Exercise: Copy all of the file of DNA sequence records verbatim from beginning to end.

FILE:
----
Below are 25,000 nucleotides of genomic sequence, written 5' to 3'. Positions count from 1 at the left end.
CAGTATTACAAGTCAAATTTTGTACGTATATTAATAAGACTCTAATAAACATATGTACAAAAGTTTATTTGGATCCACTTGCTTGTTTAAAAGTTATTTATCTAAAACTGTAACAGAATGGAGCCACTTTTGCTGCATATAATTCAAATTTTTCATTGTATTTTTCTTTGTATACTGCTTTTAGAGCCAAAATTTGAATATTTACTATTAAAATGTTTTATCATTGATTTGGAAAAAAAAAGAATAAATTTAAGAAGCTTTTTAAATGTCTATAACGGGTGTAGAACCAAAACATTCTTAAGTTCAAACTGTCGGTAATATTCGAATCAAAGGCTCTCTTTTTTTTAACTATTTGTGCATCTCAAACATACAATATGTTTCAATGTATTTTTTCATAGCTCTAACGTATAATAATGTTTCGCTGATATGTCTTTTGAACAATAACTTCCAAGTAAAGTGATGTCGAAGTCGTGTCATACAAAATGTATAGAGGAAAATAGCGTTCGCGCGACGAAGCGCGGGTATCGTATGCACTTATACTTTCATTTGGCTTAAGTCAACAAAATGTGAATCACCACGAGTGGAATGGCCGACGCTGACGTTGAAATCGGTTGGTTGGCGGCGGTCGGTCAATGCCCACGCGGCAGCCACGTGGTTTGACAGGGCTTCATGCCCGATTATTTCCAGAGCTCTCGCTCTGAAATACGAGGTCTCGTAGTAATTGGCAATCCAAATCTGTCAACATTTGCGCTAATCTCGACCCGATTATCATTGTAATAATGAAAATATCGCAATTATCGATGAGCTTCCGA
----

Below are 25,000 nucleotides of genomic sequence, written 5' to 3'. Positions count from 1 at the left end.
CAGTATTACAAGTCAAATTTTGTACGTATATTAATAAGACTCTAATAAACATATGTACAAAAGTTTATTTGGATCCACTTGCTTGTTTAAAAGTTATTTATCTAAAACTGTAACAGAATGGAGCCACTTTTGCTGCATATAATTCAAATTTTTCATTGTATTTTTCTTTGTATACTGCTTTTAGAGCCAAAATTTGAATATTTACTATTAAAATGTTTTATCATTGATTTGGAAAAAAAAAGAATAAATTTAAGAAGCTTTTTAAATGTCTATAACGGGTGTAGAACCAAAACATTCTTAAGTTCAAACTGTCGGTAATATTCGAATCAAAGGCTCTCTTTTTTTTAACTATTTGTGCATCTCAAACATACAATATGTTTCAATGTATTTTTTCATAGCTCTAACGTATAATAATGTTTCGCTGATATGTCTTTTGAACAATAACTTCCAAGTAAAGTGATGTCGAAGTCGTGTCATACAAAATGTATAGAGGAAAATAGCGTTCGCGCGACGAAGCGCGGGTATCGTATGCACTTATACTTTCATTTGGCTTAAGTCAACAAAATGTGAATCACCACGAGTGGAATGGCCGACGCTGACGTTGAAATCGGTTGGTTGGCGGCGGTCGGTCAATGCCCACGCGGCAGCCACGTGGTTTGACAGGGCTTCATGCCCGATTATTTCCAGAGCTCTCGCTCTGAAATACGAGGTCTCGTAGTAATTGGCAATCCAAATCTGTCAACATTTGCGCTAATCTCGACCCGATTATCATTGTAATAATGAAAATATCGCAATTATCGATGAGCTTCCGA